Mujina (貉) is an old Japanese term primarily referring to the badger. In some regions the term refers instead to the raccoon dog (also called tanuki) or to introduced civets. Adding to the confusion, in some regions badger-like animals are also known as mami, and in one part of Tochigi Prefecture badgers are referred to as tanuki and raccoon dogs are referred to as mujina.
The confusion over the term mujina has led to legal consequences in Japan. In Tochigi Prefecture in 1924, a hunter killed a raccoon dog, which he believed to be called a mujina. He believed that badgers were a protected species as they were called tanuki in Tochigi Prefecture. However, the law banning the hunting of tanuki was referring to such raccoon dogs, as a raccoon dog is called tanuki in Tokyo. The Japanese Supreme Court ruled that the hunter was legitimately confused and he was judged not guilty.
In Japanese folklore, like the fox and the tanuki, they are frequently depicted as a yōkai that shapeshifts and deceives humans. These badger demons (Mujina) often take the form of an attractive woman with a promiscuous nature, usually causing mischief in their partners lives. They are first seen in literature in the Nihon Shoki in the part about Empress Suiko's 35th year (627), where it states, "in two months of spring, there are mujina in the country of Mutsu (春2月、陸奥国に狢有り), they turn into humans and sing songs (人となりて歌う)" demonstrating that, in that era, there was the general idea that mujina shapeshift and deceive humans. In the Shimōsa region, they are called kabukiri-kozō (かぶきり小僧), and they would shapeshift into a kozō (little monk) wearing a strangely short kimono with a kappa-like bobbed head, and frequently appear on roads at night without many people and say, "drink water, drink tea (水飲め、茶を飲め)." The story in Lafcadio Hearn kaidan collections called "Mujina" about the witnessing of a faceless ghost (a noppera-bō) is also well-known.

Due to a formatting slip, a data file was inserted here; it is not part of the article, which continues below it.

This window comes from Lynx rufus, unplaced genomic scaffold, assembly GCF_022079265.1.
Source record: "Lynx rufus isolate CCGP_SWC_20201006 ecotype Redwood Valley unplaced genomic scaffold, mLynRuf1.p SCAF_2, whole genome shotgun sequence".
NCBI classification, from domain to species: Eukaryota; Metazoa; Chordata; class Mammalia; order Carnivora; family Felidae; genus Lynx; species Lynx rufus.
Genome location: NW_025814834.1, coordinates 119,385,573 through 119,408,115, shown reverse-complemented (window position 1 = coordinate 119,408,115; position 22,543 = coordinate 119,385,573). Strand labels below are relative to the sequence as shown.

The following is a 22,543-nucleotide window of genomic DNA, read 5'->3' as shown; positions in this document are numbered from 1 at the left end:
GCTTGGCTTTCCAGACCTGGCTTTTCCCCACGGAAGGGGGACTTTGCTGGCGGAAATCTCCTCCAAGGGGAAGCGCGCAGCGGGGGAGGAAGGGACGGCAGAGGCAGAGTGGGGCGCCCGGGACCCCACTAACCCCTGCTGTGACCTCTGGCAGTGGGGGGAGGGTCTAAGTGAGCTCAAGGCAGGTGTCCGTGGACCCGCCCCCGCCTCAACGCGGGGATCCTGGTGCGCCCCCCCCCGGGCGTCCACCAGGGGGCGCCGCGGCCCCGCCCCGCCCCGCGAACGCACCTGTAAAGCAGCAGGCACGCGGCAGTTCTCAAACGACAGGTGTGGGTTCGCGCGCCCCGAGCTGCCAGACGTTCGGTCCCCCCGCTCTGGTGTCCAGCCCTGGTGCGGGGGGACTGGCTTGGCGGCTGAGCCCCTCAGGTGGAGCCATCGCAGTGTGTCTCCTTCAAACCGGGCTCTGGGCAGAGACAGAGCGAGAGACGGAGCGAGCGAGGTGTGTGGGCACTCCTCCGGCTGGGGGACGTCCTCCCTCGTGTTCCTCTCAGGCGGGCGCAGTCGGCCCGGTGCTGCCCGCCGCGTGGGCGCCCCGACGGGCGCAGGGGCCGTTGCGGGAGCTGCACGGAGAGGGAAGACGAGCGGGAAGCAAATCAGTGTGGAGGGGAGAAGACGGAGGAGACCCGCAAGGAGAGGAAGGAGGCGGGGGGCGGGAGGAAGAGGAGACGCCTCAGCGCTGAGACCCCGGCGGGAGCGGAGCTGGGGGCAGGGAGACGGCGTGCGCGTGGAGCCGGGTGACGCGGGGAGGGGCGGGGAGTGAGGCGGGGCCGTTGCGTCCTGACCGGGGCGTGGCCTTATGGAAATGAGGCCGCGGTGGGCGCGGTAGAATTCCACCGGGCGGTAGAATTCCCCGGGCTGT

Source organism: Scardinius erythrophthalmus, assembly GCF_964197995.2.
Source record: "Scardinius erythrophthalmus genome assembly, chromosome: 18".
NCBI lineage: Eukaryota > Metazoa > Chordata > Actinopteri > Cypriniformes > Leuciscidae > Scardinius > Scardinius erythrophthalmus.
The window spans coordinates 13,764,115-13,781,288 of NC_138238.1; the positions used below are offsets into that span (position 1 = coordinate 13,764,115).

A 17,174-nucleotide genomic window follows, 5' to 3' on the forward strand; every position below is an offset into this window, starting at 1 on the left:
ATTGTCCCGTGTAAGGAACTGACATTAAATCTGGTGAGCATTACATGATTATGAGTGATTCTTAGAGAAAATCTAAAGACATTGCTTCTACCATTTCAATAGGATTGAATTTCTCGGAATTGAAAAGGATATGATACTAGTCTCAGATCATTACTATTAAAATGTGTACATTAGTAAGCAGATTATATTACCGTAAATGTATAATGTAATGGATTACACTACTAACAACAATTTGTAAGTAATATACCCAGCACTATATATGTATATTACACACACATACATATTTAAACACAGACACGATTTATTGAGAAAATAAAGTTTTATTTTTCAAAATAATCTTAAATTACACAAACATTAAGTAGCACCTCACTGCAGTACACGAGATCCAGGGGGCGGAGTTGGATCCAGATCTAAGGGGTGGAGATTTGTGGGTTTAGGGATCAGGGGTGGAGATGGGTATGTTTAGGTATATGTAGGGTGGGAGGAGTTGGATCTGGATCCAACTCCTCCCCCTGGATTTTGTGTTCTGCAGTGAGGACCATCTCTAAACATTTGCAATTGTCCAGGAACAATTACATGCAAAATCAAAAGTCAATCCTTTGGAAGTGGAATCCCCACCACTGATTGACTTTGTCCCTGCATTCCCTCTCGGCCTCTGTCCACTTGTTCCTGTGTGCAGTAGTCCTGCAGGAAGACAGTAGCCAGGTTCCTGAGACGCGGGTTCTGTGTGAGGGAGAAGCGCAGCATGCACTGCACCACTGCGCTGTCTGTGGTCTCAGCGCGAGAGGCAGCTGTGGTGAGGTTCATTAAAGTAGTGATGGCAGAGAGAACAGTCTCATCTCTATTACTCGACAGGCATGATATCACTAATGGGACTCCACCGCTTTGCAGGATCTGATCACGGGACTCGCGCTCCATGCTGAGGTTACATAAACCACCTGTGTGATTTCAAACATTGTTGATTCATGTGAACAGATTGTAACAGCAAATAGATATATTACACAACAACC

Sightings in Hawaii
On May 19, 1959, Honolulu Advertiser reporter Bob Krauss reported a sighting of a mujina at the Waialae Drive-In Theatre in Kahala. Krauss reported that the witness watched a woman combing her hair in the women's restroom, and when the witness came close enough, the mujina turned, revealing her featureless face. The witness was reported to have been admitted to the hospital for a nervous breakdown. Noted Hawaiian historian, folklorist and author Glen Grant, in a 1981 radio interview dismissed the story as rumor, only to be called by the witness herself, who gave more details on the event, including the previously unreported detail that the mujina in question had red hair. The drive-in no longer exists, having been torn down to make room for Public Storage.
The term can also refer to the following:
- "Mujina", a short story relating to the above legends, found in Lafcadio Hearn's book Kwaidan: Stories and Studies of Strange Things
- Mujina-no-yu is an onsen facility in Nasu, Tochigi, Japan
- de Visser, M. W. (1908). "The Fox and the Badger in Japanese Folklore". Transactions of the Asiatic Society of Japan. 36: 1–159. Retrieved 2006-12-14.
- Casal, U. A. (1959). "The Goblin Fox and Badger and Other Witch Animals of Japan". Folklore Studies. 18: 1–93. doi:10.2307/1177429. JSTOR 1177429.
- Hearn, Lafcadio; Oliver Wendell Holmes (1904). Kwaidan: Stories and Studies of Strange Things. Houghton, Mifflin and company. pp. 77–80.